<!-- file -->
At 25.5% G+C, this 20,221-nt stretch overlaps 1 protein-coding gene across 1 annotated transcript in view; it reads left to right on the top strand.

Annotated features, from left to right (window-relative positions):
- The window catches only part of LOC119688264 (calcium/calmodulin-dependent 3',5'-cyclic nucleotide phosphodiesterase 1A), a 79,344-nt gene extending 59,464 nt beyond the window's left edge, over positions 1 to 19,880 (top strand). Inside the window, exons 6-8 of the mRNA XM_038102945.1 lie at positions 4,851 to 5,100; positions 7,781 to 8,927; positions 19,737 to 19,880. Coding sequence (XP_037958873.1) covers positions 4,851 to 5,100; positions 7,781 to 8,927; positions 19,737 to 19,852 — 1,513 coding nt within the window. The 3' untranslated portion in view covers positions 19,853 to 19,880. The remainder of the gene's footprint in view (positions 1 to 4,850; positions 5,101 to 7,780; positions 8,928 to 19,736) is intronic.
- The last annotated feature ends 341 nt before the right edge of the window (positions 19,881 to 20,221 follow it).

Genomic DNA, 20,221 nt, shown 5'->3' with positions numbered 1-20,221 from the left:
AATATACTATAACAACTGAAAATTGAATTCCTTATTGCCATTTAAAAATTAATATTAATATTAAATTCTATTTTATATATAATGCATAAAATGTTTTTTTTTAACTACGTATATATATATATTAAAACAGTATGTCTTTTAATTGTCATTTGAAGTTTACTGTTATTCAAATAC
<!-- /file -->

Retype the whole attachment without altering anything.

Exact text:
At 25.5% G+C, this 20,221-nt stretch overlaps 1 protein-coding gene across 1 annotated transcript in view; it reads left to right on the top strand.

Annotated features, from left to right (window-relative positions):
- The window catches only part of LOC119688264 (calcium/calmodulin-dependent 3',5'-cyclic nucleotide phosphodiesterase 1A), a 79,344-nt gene extending 59,464 nt beyond the window's left edge, over positions 1 to 19,880 (top strand). Inside the window, exons 6-8 of the mRNA XM_038102945.1 lie at positions 4,851 to 5,100; positions 7,781 to 8,927; positions 19,737 to 19,880. Coding sequence (XP_037958873.1) covers positions 4,851 to 5,100; positions 7,781 to 8,927; positions 19,737 to 19,852 — 1,513 coding nt within the window. The 3' untranslated portion in view covers positions 19,853 to 19,880. The remainder of the gene's footprint in view (positions 1 to 4,850; positions 5,101 to 7,780; positions 8,928 to 19,736) is intronic.
- The last annotated feature ends 341 nt before the right edge of the window (positions 19,881 to 20,221 follow it).

Genomic DNA, 20,221 nt, shown 5'->3' with positions numbered 1-20,221 from the left:
AATATACTATAACAACTGAAAATTGAATTCCTTATTGCCATTTAAAAATTAATATTAATATTAAATTCTATTTTATATATAATGCATAAAATGTTTTTTTTTAACTACGTATATATATATATTAAAACAGTATGTCTTTTAATTGTCATTTGAAGTTTACTGTTATTCAAATAC